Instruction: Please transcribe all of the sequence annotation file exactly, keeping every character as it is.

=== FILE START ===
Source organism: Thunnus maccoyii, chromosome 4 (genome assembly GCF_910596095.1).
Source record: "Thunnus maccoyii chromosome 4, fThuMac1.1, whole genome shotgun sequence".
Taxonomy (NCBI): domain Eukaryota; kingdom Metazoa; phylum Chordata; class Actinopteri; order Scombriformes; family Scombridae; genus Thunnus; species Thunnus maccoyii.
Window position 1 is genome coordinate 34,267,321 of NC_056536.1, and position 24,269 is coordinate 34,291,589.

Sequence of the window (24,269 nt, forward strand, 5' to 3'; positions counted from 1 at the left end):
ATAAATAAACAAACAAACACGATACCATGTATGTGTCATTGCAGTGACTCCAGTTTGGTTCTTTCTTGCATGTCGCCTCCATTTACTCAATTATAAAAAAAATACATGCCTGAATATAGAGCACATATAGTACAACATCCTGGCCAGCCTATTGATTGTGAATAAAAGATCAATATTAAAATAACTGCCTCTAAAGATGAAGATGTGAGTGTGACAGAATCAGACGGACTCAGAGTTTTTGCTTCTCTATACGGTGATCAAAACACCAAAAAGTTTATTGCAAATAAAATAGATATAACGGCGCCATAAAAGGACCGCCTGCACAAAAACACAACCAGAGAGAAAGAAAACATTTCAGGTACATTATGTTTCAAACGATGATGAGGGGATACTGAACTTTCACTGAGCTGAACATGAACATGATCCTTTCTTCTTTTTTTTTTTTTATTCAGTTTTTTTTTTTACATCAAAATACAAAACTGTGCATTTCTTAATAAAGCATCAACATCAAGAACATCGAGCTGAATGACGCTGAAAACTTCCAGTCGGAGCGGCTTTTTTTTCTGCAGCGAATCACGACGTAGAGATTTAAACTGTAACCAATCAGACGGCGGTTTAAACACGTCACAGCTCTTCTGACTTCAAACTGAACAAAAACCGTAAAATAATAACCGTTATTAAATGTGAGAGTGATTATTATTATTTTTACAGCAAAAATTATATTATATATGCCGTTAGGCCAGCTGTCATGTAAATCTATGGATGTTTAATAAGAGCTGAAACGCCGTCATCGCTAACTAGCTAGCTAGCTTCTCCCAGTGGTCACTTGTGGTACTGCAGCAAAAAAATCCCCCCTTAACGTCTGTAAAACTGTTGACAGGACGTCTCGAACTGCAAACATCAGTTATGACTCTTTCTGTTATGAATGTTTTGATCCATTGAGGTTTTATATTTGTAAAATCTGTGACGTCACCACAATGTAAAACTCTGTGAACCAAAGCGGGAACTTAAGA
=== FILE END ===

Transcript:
Source organism: Thunnus maccoyii, chromosome 4 (genome assembly GCF_910596095.1).
Source record: "Thunnus maccoyii chromosome 4, fThuMac1.1, whole genome shotgun sequence".
Taxonomy (NCBI): domain Eukaryota; kingdom Metazoa; phylum Chordata; class Actinopteri; order Scombriformes; family Scombridae; genus Thunnus; species Thunnus maccoyii.
Window position 1 is genome coordinate 34,267,321 of NC_056536.1, and position 24,269 is coordinate 34,291,589.

Sequence of the window (24,269 nt, forward strand, 5' to 3'; positions counted from 1 at the left end):
ATAAATAAACAAACAAACACGATACCATGTATGTGTCATTGCAGTGACTCCAGTTTGGTTCTTTCTTGCATGTCGCCTCCATTTACTCAATTATAAAAAAAATACATGCCTGAATATAGAGCACATATAGTACAACATCCTGGCCAGCCTATTGATTGTGAATAAAAGATCAATATTAAAATAACTGCCTCTAAAGATGAAGATGTGAGTGTGACAGAATCAGACGGACTCAGAGTTTTTGCTTCTCTATACGGTGATCAAAACACCAAAAAGTTTATTGCAAATAAAATAGATATAACGGCGCCATAAAAGGACCGCCTGCACAAAAACACAACCAGAGAGAAAGAAAACATTTCAGGTACATTATGTTTCAAACGATGATGAGGGGATACTGAACTTTCACTGAGCTGAACATGAACATGATCCTTTCTTCTTTTTTTTTTTTTATTCAGTTTTTTTTTTTACATCAAAATACAAAACTGTGCATTTCTTAATAAAGCATCAACATCAAGAACATCGAGCTGAATGACGCTGAAAACTTCCAGTCGGAGCGGCTTTTTTTTCTGCAGCGAATCACGACGTAGAGATTTAAACTGTAACCAATCAGACGGCGGTTTAAACACGTCACAGCTCTTCTGACTTCAAACTGAACAAAAACCGTAAAATAATAACCGTTATTAAATGTGAGAGTGATTATTATTATTTTTACAGCAAAAATTATATTATATATGCCGTTAGGCCAGCTGTCATGTAAATCTATGGATGTTTAATAAGAGCTGAAACGCCGTCATCGCTAACTAGCTAGCTAGCTTCTCCCAGTGGTCACTTGTGGTACTGCAGCAAAAAAATCCCCCCTTAACGTCTGTAAAACTGTTGACAGGACGTCTCGAACTGCAAACATCAGTTATGACTCTTTCTGTTATGAATGTTTTGATCCATTGAGGTTTTATATTTGTAAAATCTGTGACGTCACCACAATGTAAAACTCTGTGAACCAAAGCGGGAACTTAAGA